Figure 4 shows the total number of confirmed Covid-19 cases by county. As of 8 May, Dublin had the highest number of reported Covid-19 cases at just over 11,000. This county was followed by Kildare (1,324), Cork (1,207) and Meath (758). The counties with the lowest number of confirmed cases of Covid-19 were Leitrim (66); Sligo (116) and Carlow (139).
When expressed per 1,000 of each county’s population, Cavan had the highest rate of reported cases in the country: with 10 per 1,000 people infected by Covid-19. High rates of confirmed Covid-19 cases were also evident in Monaghan at 7 and Dublin at 8 per 1,000 people. By comparison, the lowest rate of confirmed Covid-19 cases were Waterford and Wexford, with 1 per 1,000 people infected with Covid-19 respectively.
Figure 4: Total Number and Rate of Covid-19 Cases by County
Source: HPSC (2020); Population estimates for each county obtained from CSO (2016). Note: Statistics on Covid-19 cases measured as of midnight on Friday 8th of May
Covid-19: Ireland in a EU comparative context
At the start of May, the total number of reported Covid-19 cases reached 1.3 million and the total number of deaths had increased to 145,000 across the EU Member States. It is important to note that the comparative data presented below should be interpreted with caution due to the differences between countries in testing rates and procedures. Figure 5 shows the total number of confirmed cases of Covid-19 across the EU-28 Member States. At this time, Spain had the highest number of Covid-19 cases at almost 223,000 and was followed by Italy (217,000), UK (211,000), France (175,000) and Germany (170,000). Ireland had the tenth highest number of reported Covid-19 cases: with over 22,500 people infected. Malta had the lowest number of confirmed cases at 489.
Notwithstanding, there are significant differences in the regional distribution of the Covid-19 pandemic when the number of reported cases is expressed per 100,000 of each EU MS population. Luxembourg had the highest rate of covid-19 cases at 630 per 100,000 people and was followed by Spain (475), Ireland (460), Belgium (450), Italy (360) and the UK (317). The rate of Covid-19 cases was lowest in Greece at 25 per 100,000 people.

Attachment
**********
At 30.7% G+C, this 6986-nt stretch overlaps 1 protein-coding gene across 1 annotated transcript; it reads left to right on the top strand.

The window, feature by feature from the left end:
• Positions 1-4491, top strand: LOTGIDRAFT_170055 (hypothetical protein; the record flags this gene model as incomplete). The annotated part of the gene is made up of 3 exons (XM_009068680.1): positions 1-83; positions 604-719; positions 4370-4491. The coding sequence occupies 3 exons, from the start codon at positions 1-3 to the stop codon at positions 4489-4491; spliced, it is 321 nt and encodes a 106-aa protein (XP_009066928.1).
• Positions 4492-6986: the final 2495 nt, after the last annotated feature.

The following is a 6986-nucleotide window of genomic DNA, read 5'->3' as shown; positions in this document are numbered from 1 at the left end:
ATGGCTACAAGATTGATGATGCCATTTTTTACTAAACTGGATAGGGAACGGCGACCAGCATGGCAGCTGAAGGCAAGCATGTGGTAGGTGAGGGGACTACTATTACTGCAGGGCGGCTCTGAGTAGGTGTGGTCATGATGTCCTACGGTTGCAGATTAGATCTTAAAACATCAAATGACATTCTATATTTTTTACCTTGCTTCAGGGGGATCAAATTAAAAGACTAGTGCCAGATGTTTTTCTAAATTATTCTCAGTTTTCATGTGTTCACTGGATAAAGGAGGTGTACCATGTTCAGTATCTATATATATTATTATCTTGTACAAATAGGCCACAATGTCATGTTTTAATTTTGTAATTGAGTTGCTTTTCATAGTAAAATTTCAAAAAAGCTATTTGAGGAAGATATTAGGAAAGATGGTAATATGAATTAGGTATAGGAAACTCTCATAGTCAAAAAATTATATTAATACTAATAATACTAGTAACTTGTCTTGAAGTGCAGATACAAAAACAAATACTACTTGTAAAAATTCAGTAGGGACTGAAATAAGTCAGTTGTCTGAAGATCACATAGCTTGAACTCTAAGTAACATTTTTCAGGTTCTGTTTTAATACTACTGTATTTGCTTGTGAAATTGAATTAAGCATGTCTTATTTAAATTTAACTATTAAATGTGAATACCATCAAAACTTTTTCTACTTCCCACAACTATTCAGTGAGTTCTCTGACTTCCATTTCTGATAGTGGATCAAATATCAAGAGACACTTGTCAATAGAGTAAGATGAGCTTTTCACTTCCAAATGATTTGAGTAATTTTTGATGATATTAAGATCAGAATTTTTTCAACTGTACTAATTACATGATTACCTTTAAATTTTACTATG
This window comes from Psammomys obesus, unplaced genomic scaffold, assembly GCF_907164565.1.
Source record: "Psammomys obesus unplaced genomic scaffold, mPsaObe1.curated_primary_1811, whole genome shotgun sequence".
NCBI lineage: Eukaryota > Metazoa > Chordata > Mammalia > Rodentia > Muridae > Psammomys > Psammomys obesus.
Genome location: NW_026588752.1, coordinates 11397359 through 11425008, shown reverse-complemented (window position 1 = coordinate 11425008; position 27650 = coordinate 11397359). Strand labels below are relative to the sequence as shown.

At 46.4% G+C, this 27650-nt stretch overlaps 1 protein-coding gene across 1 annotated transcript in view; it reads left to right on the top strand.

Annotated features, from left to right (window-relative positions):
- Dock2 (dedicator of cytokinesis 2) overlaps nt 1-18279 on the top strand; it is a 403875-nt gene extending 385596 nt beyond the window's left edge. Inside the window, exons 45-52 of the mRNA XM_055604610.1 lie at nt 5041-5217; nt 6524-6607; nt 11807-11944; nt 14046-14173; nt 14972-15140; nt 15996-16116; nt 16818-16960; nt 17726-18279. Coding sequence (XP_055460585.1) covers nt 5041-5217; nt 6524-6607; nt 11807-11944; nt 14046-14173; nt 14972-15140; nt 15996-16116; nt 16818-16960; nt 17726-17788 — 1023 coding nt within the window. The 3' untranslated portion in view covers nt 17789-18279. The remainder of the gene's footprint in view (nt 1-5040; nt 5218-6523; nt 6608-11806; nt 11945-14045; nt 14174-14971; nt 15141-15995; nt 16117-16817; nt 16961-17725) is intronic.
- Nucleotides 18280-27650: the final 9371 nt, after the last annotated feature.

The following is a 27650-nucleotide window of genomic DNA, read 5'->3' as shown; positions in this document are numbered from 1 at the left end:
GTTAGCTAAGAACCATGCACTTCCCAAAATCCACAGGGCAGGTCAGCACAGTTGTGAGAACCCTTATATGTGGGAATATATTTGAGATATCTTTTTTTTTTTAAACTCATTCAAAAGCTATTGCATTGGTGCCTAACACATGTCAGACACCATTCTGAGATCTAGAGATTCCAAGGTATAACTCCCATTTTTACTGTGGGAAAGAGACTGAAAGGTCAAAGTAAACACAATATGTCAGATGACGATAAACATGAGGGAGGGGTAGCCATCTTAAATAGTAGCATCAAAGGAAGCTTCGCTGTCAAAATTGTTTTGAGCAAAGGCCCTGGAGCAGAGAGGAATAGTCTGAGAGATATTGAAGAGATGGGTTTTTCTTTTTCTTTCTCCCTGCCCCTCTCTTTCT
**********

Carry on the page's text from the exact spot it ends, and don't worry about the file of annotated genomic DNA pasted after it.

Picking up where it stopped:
Figure 5: Total Number and Rate of Covid-19 Cases across EU-28 Member States
Source: Worldometer (2020); John Hopkins University & Medicine (2020). Population estimates obtained from Eurostat (2020). Note: statistics on Covid-19 cases as of 8 May 2020
Figure 6 shows the total number and rate of Covid-19 testing by EU Member State. Germany had the highest number of Covid-19 tests in the EU-28 at over 2.7 million and was followed by Italy (2.4m), Spain (1.9m), UK (1.6m) and France (1.4m).
As of 8 May, Luxembourg had the highest rate of tests for Covid-19 at almost 9,000 per 100,000 people and was followed by Cyprus and Malta at 8,000 tests respectively. Ireland had the ninth highest rate of Covid-19 tests in the EU-28 at 4,000 tests per 100,000 people. The EU MS with the lowest rate of Covid-19 testing was Bulgaria at 780 tests and Greece at 890 per 100,000 people.